It appear the line buffer in the source is to small so it should be increased to 256 (the hit-count is wrong).

And here's the latest version of asmc

jj2007

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Re: Maximum size for Readfile/Writefile (ex) Functions
« Reply #38 on: January 08, 2017, 10:57:35 AM »
Your I_Stream result: Hits(495), TickCount(437)

Code: [Select]
Method A: reading lines
876 ms for reading
39 ms for counting 2250 occurrences of 'offset'
36 ms for counting 2250 occurrences of 'offset'
38 ms for counting 2250 occurrences of 'offset'
36 ms for counting 2250 occurrences of 'offset'
38 ms for counting 2250 occurrences of 'offset'

Method B: counting in the whole buffer
27 ms for reading
39 ms for counting 513 occurrences of 'offset'
40 ms for counting 513 occurrences of 'offset'
40 ms for counting 513 occurrences of 'offset'
42 ms for counting 513 occurrences of 'offset'
41 ms for counting 513 occurrences of 'offset'

Method A:
Code: [Select]
For_ ct=0 To ecx-1
.if Instr_(FAST, L$(ct), "offset", 2)
Let o$(edi)=L$(ct)
inc edi
.endif
Next

Method B:
Code: [Select]
mov ecx, Count(esi, "offset")
Very divergent results. In short: My method A is slow for the reading part, i.e. the translation of a file into an array of strings. Everything else is faster.

The different results (2250 instead of 495) are because of mode 2 in Instr_() - there are many occurrences of Offset.

For case-sensitive Instr_(), both your and my line-oriented versions get 495 hits. The simpler Count() method yields 513 hits because some lines have more than one offset.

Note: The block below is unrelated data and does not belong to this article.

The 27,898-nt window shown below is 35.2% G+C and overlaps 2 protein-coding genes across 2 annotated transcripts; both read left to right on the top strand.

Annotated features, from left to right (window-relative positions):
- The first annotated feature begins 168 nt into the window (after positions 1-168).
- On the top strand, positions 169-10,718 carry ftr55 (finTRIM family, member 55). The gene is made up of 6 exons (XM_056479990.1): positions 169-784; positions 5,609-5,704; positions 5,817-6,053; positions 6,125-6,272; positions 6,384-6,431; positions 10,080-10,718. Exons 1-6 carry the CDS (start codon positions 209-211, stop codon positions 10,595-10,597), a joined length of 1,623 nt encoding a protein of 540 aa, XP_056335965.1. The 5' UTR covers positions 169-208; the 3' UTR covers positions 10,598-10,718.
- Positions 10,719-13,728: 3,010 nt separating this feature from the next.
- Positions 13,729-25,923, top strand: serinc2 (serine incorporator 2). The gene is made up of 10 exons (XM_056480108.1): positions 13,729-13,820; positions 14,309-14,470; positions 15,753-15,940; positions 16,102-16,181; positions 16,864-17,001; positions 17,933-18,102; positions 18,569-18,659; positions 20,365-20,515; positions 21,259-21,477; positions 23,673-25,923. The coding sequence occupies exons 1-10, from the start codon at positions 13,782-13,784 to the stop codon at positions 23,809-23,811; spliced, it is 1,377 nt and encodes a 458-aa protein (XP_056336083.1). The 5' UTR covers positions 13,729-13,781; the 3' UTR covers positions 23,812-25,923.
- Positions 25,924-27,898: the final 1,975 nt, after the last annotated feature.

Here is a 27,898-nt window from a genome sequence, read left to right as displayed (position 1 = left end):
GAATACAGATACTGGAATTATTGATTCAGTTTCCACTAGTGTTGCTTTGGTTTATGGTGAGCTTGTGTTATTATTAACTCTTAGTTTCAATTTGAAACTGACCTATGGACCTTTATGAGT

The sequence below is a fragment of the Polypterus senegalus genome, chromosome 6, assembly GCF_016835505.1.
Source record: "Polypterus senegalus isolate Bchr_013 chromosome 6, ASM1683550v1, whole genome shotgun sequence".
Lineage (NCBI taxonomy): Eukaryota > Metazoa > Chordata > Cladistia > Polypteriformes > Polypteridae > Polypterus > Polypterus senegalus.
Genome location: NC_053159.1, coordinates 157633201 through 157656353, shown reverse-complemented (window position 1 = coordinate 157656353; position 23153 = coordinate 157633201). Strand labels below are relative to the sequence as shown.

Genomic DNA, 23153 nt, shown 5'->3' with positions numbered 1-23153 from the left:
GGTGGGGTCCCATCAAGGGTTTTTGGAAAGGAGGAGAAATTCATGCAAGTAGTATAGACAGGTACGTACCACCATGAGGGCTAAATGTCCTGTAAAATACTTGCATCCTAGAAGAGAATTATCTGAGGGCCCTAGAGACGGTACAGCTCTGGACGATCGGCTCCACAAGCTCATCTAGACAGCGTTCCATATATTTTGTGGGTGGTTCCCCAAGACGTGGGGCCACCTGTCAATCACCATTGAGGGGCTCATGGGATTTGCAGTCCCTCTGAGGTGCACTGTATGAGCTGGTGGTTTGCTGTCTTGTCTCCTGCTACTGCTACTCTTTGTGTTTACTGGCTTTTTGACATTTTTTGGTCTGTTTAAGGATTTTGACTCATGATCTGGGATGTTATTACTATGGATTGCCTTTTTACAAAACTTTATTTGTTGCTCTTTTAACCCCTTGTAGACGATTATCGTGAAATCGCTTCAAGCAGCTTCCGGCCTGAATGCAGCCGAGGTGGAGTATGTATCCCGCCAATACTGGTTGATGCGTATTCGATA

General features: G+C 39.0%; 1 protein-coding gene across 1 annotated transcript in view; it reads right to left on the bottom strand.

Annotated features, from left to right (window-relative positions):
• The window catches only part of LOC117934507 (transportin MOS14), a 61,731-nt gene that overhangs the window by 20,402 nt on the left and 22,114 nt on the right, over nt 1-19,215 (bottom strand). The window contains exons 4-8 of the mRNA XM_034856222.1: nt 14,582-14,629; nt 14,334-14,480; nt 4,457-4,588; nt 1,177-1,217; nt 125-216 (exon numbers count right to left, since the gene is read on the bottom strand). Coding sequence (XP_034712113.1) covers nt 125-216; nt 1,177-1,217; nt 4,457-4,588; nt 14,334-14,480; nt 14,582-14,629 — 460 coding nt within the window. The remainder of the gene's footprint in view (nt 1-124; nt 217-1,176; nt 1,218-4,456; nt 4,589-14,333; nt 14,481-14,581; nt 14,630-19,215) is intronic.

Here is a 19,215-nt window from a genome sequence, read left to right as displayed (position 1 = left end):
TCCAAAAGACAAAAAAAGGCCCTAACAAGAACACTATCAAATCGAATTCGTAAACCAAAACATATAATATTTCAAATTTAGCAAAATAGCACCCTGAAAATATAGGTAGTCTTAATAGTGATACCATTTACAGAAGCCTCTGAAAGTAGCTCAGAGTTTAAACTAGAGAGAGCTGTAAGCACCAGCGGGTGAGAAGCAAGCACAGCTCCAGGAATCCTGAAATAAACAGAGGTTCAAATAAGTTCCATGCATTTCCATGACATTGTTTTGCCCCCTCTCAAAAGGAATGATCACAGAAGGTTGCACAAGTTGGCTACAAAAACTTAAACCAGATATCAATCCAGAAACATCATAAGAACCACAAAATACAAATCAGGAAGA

TWell

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Re: Maximum size for Readfile/Writefile (ex) Functions
« Reply #39 on: January 08, 2017, 09:21:14 PM »
I_stream
Hits(459), TickCount(1187)

msvcrt strstr in GlobalAlloc buffer
Hits(468), TickCount(203)

nidud

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Re: Maximum size for Readfile/Writefile (ex) Functions
« Reply #40 on: January 09, 2017, 03:22:20 AM »
Testing pure reading using chunks/large buffers
Code: [Select]
  15 ReadFile(_MAXIOBUF) - stream
  31 ReadFile(GetFileSizeEx())
  47 FileRead$()

Parsing of lines is as expected rather slow
Code: [Select]
296 fgets(asmc_lib)
312 fgets(msvcrt)

Reusing the buffers should in theory benefit small buffers but the penalty is not as bad as suspected. However, the small buffer is repeating this scan for each read-chunk so it does indeed get some help from the system.
Code: [Select]
include \masm32\MasmBasic\MasmBasic.inc
  Init
  mov ebx,GetTickCount()
  Let esi=FileRead$("source.txt") ; zero terminated?
  mov edx,Len(esi)   ; ?
REPEAT 3
mov edi,esi
xor eax,eax
mov ecx,edx
repnz scasb
ENDM
  sub GetTickCount(),ebx
  printf("%4d FileRead$()\n", eax)
EndOfCode

Code: [Select]
mov r12,rax
mov lpNumberOfBytes,0
mov rsi,_aligned_malloc(_MAXIOBUF, _PAGESIZE_)
mov rbx,GetTickCount()
.while ReadFile(r12, rsi, _MAXIOBUF, addr lpNumberOfBytes, 0)
.break .if lpNumberOfBytes < _MAXIOBUF
REPEAT 3
mov rdi,rsi
xor eax,eax
mov ecx,_MAXIOBUF
repnz scasb
ENDM
.endw
sub GetTickCount(),rbx
printf("%4d ReadFile(_MAXIOBUF) - stream\n", rax)

Code: [Select]
109 ReadFile(_MAXIOBUF) - stream
125 ReadFile(GetFileSizeEx())
140 FileRead$()

As for fast algos this may also be applied and used in a stream, and in most cases using files as input you have to use one. I have spent some time on this subject writing search algos that spans over multiple drives. This forces you to stream the input given there will always be files larger than available memory.

The method used is a fast algo in cases where the file is less or equal to the buffer size. If more input is needed for compare or compression, what's left in the end of the buffer is copied to the front – read(buffer+rest, size-rest).

Case sensitive options also forces a byte-pull so you end up with similar solutions but with a binary search directly on the input without the line fetch. In pure text mode the fgets() approach will be more practical and thus still used in assemblers and similar applications.